Prevention of T2DM: Pharmacological Interventions

In the world about 381x106 individuals have type 2 diabetes (T2DM) and an approximately a similar number have impaired glucose tolerance (IGT). The latter is a high-risk population with 40-50% of them developing, sooner or later in life, overt diabetes. Preventing this progression is paramount to relief medical, societal, economic, and personal burdens associated with chronic hyperglycemia. Lifestyle intervention can effectively reduce the conversion from IGT to T2DM, though achieving and maintaining healthy lifestyle and lower body weight is difficult. Even when these challenging goals are achieved a significant percentage of individuals still convert to T2DM underscoring the need for more effective preventative strategies. Pharmacologic intervention, at least, in subjects “resistant” to lifestyle modification may provide an opportunity to modify the main pathogenetic mechanisms of T2DM, i.e. insulin sensitivity and beta-cell function as these alterations are already apparent in IGT subjects. To this purpose both insulin sensitizers and/or agents acting on the beta cell may be suitable for early treatment and pharmacologic prevention.

Insulin-sensitizing agents

Metformin improves insulin sensitivity at the level of the liver and to a less extent on peripheral tissues, while it does not exert a direct effect on insulin secretion. The Diabetes Prevention Program (DPP) [1] showed that the use of metformin, 850 mg twice daily, was associated with 31% reduction in IGT conversion to T2DM (compared with 58% reduction with lifestyle intervention) as well as reduced incidence of the metabolic syndrome. Similar results have been reported in the Indian DPP (26% reduction) [2]. The effect of metformin was maintained as far as the treatment was continued, whereas metformin withdrawal was associated with rapid increase in T2DM conversion rate [3]. According to an ADA consensus metformin should be used in individuals with HbA1c ≥6%, BMI ≥30 kg/m2, age≤60-yrs because of high T2DM risk [4]. The Glucose Lowering in Non-diabetic Hyperglycaemia Trial (GLINBT) - a large study to be performed in case of positive results form an on-going pilot study - may provide support to this position.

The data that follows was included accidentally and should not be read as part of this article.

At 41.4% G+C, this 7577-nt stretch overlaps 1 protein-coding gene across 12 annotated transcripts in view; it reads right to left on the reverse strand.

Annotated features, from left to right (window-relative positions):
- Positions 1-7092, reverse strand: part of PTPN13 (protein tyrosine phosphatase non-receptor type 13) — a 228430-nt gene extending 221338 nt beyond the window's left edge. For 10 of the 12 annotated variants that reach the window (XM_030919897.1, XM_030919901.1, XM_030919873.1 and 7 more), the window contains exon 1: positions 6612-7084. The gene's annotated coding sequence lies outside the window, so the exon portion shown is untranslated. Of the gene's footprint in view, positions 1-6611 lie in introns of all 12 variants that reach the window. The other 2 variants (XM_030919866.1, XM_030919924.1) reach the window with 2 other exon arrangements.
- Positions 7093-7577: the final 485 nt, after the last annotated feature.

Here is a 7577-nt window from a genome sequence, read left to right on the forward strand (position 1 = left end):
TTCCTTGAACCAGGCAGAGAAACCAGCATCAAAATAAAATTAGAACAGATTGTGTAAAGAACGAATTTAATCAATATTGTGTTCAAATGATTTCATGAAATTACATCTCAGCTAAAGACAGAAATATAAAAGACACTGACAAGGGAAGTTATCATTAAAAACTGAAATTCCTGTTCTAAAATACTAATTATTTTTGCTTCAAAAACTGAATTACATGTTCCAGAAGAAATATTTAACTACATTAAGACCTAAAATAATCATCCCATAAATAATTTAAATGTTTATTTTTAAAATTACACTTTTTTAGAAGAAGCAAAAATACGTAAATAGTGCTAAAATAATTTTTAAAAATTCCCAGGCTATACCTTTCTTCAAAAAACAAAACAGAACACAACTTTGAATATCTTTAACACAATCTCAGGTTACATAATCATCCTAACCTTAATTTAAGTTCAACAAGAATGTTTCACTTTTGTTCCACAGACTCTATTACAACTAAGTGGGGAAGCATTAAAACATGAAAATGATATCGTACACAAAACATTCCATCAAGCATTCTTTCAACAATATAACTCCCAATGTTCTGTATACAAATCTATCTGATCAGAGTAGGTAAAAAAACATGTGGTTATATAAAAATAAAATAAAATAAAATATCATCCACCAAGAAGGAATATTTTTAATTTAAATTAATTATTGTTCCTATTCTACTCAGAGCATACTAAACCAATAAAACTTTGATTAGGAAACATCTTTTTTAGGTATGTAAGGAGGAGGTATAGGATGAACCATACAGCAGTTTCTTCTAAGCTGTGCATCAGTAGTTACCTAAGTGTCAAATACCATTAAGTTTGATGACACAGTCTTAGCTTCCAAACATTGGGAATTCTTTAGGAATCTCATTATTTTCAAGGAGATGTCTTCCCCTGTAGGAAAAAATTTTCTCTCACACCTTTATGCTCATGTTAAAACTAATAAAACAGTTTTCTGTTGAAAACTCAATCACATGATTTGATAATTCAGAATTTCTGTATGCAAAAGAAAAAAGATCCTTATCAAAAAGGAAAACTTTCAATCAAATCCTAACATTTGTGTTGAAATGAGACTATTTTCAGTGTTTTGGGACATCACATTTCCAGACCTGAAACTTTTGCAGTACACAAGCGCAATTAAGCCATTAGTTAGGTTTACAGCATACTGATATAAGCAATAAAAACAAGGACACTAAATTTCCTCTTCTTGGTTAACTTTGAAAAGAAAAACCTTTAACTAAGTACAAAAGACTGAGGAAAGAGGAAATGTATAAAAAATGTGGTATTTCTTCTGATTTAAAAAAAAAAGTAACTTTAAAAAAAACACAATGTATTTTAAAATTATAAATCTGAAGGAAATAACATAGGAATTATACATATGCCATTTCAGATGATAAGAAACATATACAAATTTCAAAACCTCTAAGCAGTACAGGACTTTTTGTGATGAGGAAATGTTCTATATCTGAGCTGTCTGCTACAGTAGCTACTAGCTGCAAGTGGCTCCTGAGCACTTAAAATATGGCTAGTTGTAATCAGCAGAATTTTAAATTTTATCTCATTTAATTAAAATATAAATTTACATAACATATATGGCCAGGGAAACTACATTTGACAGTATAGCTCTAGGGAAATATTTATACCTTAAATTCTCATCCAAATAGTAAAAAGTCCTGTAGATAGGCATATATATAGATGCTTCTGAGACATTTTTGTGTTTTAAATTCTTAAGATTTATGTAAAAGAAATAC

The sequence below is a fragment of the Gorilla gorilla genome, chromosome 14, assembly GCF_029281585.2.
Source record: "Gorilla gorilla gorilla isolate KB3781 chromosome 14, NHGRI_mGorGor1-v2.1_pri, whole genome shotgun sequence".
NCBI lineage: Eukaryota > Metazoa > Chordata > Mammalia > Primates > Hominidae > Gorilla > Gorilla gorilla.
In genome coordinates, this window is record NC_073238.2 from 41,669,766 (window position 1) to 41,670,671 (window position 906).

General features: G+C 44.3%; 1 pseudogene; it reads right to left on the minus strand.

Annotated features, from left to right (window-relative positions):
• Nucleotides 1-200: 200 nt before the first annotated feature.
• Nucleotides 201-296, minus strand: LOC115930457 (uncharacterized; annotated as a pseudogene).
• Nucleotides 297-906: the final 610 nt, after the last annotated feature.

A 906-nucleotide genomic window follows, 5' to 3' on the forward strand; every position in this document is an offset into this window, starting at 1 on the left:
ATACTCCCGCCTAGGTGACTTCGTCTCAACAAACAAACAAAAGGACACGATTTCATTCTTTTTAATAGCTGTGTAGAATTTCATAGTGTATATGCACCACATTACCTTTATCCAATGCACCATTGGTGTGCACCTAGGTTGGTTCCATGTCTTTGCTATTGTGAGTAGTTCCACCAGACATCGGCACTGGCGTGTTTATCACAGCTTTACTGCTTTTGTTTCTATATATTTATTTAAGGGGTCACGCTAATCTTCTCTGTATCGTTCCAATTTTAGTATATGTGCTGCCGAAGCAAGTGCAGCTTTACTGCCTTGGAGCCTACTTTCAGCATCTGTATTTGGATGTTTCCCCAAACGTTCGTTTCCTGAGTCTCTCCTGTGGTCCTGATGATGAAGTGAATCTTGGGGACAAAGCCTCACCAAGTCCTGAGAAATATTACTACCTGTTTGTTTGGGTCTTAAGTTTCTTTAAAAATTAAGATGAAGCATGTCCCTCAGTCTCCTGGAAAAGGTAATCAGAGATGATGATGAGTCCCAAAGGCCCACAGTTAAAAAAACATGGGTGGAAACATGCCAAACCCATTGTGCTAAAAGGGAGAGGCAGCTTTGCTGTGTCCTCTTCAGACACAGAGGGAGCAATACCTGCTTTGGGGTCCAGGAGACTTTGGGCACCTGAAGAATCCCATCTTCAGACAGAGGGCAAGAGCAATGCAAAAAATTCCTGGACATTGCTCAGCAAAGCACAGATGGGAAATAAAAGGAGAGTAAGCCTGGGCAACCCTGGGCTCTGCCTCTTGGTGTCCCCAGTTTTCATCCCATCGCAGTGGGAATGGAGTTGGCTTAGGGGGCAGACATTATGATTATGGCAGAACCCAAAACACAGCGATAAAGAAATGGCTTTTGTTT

Thiazolidinediones (TZDs) improve insulin action on peripheral tissues (particularly on adipose tissue) and, to a lower extent, on the liver. A potential protective beta-cell effect has been claimed. In the DPP, troglitazone (not any more available) reduced conversion rate by 23% [5]. This results is lower than the one initially reported in women with previous gestational diabetes in the TRIPOD study where troglitazone reduced T2DM incidence from 45 to 20% (RR 0.45, 95% CI 0.25–0.83), an effect that persisted 8 months after stopping study medications [6]. Upon troglitazone withdrawal from the market, pioglitazone was used (PIPOD study) confirming the preventive effect [7]. These findings have been corroborated by the results of the Diabetes REduction Assessment with ramipril and rosiglitazone Medication (DREAM) study, in which rosiglitazone reduced progression from IGT/IFG to T2DM by 60%, an effect that was particularly pronounced in obese subjects [8]. Pioglitazone (45 mg/day) has been tested in the ACT NOW trial to show a 72% reduction in the conversion of IGT to T2DM [9]. In spite of their efficacy, side effects (fluid retention, heart failure, and bone fractures) and cost has not yielded official recommendation to support their use. Lower TZD dose may reduce the risk of side effects and if combined with metformin still exert a significant reduction in the conversion rate to T2DM as reported in the CANOE study [10].

Agents addressing beta-cell defect